PORTLAND, Ore. (KOIN) – One of the perks of the PNW is being able to enjoy the summer without much rain to hold you back. As summer starts to wrap up, then we start to see the rain picking back up.

The average rain amount for Portland in September is triple the amount of August. The stubborn high pressure of summer is slowly pushed south and the wavy jet starts showing more signs of cooler air and more rain. We will be more than halfway through the month by the time we reach the end of the week. Temperatures are going to start to feel more like fall, but the rain hasn’t shown up yet. Scant amounts have reached the valley floor in the last few days, which concluded our 67-day stretch of no rain in Portland.

When is the rest to follow?

On average from 1991 to 2020, Portland picks up around 1.5 inches of rain. That usually comes in the form of a handful of light rain events, and then an additional hand of moderate to even at times heavy showers. You can see how that breaks down in the graphic below. On average we usually have at least one day that picks up a half an inch of rain or more.

Last September we finished the month with nearly 4 inches of rain. You may be thinking, there is no chance that we end up with anything close to that based off our current situation. Well, we actually have more rain at this time than we did last year. September 2021 had nothing but a trace of rain until September 17. We then had two events that brought in over an inch of rain, and the rest is history. That means we can’t rule out a soggy finish this month. We have had an above-average rainfall in September going back to 2016.

Will we do it again? Right now, there are no signs of any major moisture coming through our neck of the woods. If you watch the precipitable water motion graphic below, you will see some light blue try to penetrate the region closer to Saturday, but it’s not going to be enough to produce a rain event worth talking about. We may not see anything significant through the weekend. That would put us closer to the week of September 19, which would leave us 11 days to snag upwards of 1.50 inches of rain to reach the 30-year average.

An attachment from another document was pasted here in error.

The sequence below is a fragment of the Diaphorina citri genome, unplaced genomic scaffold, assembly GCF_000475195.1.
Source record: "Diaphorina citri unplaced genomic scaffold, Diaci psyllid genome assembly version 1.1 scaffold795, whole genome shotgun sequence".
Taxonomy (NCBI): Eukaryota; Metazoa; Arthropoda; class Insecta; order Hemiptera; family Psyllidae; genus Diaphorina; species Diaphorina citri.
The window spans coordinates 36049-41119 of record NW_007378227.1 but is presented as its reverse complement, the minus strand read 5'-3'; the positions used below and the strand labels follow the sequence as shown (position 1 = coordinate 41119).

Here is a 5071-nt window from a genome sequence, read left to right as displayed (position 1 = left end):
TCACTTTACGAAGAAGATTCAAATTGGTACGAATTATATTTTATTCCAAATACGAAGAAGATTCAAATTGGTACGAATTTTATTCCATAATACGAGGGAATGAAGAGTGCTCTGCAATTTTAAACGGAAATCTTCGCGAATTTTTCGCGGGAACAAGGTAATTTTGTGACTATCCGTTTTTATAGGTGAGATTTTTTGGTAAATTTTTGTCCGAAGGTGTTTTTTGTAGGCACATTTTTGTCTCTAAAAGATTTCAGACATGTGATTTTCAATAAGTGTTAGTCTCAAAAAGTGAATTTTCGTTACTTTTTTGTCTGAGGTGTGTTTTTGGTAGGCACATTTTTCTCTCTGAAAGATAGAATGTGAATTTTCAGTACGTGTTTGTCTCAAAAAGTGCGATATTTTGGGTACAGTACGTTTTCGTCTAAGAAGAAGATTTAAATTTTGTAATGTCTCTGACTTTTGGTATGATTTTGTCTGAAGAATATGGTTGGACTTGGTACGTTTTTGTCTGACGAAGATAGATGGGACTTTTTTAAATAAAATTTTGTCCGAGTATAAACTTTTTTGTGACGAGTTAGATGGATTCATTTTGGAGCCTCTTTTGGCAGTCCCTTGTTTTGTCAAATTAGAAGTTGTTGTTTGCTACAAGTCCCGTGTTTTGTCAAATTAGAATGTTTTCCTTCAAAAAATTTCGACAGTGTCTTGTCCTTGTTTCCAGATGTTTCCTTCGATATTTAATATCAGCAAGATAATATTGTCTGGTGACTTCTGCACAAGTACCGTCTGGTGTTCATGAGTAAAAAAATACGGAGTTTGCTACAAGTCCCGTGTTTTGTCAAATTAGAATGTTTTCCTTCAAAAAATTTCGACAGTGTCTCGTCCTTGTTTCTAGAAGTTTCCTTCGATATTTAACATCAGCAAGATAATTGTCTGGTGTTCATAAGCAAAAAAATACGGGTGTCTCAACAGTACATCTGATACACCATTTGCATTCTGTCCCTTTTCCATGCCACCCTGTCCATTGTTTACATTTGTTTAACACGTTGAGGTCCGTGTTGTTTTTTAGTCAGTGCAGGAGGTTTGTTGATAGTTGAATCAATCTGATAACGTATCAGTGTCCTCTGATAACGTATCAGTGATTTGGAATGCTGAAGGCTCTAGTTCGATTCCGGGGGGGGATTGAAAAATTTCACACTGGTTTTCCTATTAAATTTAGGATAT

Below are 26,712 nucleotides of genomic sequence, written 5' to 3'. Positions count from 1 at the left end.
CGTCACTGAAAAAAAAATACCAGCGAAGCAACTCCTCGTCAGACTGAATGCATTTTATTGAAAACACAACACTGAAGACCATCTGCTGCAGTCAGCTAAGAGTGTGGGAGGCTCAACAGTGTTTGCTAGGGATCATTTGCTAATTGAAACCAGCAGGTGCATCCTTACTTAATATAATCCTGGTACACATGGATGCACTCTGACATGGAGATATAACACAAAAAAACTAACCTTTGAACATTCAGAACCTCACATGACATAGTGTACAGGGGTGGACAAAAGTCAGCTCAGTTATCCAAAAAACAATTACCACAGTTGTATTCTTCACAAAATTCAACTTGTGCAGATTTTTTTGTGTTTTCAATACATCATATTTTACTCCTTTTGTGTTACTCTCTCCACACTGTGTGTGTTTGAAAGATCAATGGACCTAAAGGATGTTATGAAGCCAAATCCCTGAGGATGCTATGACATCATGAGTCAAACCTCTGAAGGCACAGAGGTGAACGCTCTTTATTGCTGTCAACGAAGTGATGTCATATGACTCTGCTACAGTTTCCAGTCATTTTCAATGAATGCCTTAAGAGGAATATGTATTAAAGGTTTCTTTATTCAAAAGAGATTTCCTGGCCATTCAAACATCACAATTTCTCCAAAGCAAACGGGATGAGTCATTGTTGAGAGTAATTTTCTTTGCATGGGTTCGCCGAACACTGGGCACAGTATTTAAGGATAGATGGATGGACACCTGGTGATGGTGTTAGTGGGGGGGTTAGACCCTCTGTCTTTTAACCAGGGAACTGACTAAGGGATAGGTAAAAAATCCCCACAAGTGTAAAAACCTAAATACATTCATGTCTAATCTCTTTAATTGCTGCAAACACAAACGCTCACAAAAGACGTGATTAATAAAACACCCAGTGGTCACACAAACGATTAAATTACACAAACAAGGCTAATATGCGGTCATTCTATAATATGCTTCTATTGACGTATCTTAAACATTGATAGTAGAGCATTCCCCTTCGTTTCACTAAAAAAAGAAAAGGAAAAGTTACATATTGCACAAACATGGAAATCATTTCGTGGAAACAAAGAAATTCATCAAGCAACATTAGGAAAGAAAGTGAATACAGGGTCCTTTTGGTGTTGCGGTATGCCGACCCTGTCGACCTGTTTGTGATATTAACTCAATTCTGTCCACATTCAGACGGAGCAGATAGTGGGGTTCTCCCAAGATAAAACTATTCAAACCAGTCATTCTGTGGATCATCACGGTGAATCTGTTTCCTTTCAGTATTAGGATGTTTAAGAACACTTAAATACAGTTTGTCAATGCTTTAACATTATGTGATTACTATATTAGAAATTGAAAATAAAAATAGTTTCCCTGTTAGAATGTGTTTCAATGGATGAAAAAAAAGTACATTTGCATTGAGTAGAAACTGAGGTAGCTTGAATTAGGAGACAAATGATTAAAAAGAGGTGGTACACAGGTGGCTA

There is definitely some good news to our cooler air mass, regardless of the lack of rain. We are seeing lower temperatures and higher relative humidity, which allows for major progress for the wildfires in the overnight hours. It at least helps prevent a scenario where growth will get substantially worse. The overnight hours have allowed for relative humidity around the central Cascades to jump to at least 80% and then in the afternoon it drops but not to the levels that require any alerts. The higher the relative humidity, the better for transporting moisture to fuels.

Here is an image of what could be calculated as hotspots from the Cedar Creek Fire. Progress has been made since the east wind helped bloom the wildfires on Friday and Saturday of the weekend. Currently, the Cedar Creek Fire is at 92,548 acres, creeping up to what would be the second 100,000-acre “mega ” wildfire of the season.

However, with the type of conditions out there now, this should help momentum swing in the other direction as conditions help moderate fire activity.